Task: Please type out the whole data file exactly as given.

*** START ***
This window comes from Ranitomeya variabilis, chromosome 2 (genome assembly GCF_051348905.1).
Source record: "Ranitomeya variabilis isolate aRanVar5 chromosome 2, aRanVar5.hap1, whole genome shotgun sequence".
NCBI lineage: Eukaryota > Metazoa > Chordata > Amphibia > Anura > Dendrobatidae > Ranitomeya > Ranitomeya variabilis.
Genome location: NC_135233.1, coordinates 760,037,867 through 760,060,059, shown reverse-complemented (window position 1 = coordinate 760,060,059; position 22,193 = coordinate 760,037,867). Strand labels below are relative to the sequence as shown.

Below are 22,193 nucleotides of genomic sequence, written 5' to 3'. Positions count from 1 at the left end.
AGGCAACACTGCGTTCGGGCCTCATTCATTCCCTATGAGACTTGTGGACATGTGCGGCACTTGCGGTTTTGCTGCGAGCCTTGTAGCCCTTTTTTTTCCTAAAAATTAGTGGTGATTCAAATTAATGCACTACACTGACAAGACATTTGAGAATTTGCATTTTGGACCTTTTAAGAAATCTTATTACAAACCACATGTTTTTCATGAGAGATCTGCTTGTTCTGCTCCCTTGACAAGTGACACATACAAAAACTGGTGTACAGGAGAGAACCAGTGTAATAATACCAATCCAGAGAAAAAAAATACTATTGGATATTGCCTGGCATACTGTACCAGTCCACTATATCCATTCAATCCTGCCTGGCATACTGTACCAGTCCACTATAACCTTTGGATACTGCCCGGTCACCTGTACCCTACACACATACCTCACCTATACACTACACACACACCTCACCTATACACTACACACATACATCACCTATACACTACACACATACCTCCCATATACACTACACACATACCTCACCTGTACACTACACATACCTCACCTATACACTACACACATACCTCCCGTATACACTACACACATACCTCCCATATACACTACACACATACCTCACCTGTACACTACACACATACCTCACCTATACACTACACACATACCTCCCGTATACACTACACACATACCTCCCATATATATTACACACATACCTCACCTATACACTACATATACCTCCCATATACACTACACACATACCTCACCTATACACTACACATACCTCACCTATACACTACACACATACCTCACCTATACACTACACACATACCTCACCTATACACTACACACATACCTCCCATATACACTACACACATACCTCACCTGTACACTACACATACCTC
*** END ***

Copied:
This window comes from Ranitomeya variabilis, chromosome 2 (genome assembly GCF_051348905.1).
Source record: "Ranitomeya variabilis isolate aRanVar5 chromosome 2, aRanVar5.hap1, whole genome shotgun sequence".
NCBI lineage: Eukaryota > Metazoa > Chordata > Amphibia > Anura > Dendrobatidae > Ranitomeya > Ranitomeya variabilis.
Genome location: NC_135233.1, coordinates 760,037,867 through 760,060,059, shown reverse-complemented (window position 1 = coordinate 760,060,059; position 22,193 = coordinate 760,037,867). Strand labels below are relative to the sequence as shown.

Below are 22,193 nucleotides of genomic sequence, written 5' to 3'. Positions count from 1 at the left end.
AGGCAACACTGCGTTCGGGCCTCATTCATTCCCTATGAGACTTGTGGACATGTGCGGCACTTGCGGTTTTGCTGCGAGCCTTGTAGCCCTTTTTTTTCCTAAAAATTAGTGGTGATTCAAATTAATGCACTACACTGACAAGACATTTGAGAATTTGCATTTTGGACCTTTTAAGAAATCTTATTACAAACCACATGTTTTTCATGAGAGATCTGCTTGTTCTGCTCCCTTGACAAGTGACACATACAAAAACTGGTGTACAGGAGAGAACCAGTGTAATAATACCAATCCAGAGAAAAAAAATACTATTGGATATTGCCTGGCATACTGTACCAGTCCACTATATCCATTCAATCCTGCCTGGCATACTGTACCAGTCCACTATAACCTTTGGATACTGCCCGGTCACCTGTACCCTACACACATACCTCACCTATACACTACACACACACCTCACCTATACACTACACACATACATCACCTATACACTACACACATACCTCCCATATACACTACACACATACCTCACCTGTACACTACACATACCTCACCTATACACTACACACATACCTCCCGTATACACTACACACATACCTCCCATATACACTACACACATACCTCACCTGTACACTACACACATACCTCACCTATACACTACACACATACCTCCCGTATACACTACACACATACCTCCCATATATATTACACACATACCTCACCTATACACTACATATACCTCCCATATACACTACACACATACCTCACCTATACACTACACATACCTCACCTATACACTACACACATACCTCACCTATACACTACACACATACCTCACCTATACACTACACACATACCTCCCATATACACTACACACATACCTCACCTGTACACTACACATACCTC